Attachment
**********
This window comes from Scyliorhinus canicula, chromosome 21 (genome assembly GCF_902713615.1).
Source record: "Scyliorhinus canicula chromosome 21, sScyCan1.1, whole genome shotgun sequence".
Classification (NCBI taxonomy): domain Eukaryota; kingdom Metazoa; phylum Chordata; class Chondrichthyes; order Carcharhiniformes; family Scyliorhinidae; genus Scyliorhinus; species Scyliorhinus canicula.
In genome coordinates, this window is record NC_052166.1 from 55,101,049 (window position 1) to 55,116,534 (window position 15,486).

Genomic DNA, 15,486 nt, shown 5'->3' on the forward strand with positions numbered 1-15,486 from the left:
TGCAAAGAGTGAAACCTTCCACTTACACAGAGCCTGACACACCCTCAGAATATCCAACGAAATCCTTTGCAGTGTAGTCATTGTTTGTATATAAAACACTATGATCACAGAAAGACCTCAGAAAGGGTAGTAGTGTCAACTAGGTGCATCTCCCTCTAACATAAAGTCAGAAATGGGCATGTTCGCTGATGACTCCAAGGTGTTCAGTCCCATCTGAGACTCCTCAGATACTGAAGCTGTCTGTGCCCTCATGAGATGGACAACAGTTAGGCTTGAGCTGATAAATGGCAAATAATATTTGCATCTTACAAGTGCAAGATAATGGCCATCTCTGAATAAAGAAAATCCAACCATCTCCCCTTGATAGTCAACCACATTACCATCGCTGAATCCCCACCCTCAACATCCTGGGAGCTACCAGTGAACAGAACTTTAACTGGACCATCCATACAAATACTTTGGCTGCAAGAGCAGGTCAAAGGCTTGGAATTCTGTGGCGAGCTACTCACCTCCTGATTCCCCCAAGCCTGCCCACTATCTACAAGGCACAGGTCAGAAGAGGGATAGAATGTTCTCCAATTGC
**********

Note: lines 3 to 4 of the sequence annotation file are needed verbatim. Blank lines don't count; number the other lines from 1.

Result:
Classification (NCBI taxonomy): domain Eukaryota; kingdom Metazoa; phylum Chordata; class Chondrichthyes; order Carcharhiniformes; family Scyliorhinidae; genus Scyliorhinus; species Scyliorhinus canicula.
In genome coordinates, this window is record NC_052166.1 from 55,101,049 (window position 1) to 55,116,534 (window position 15,486).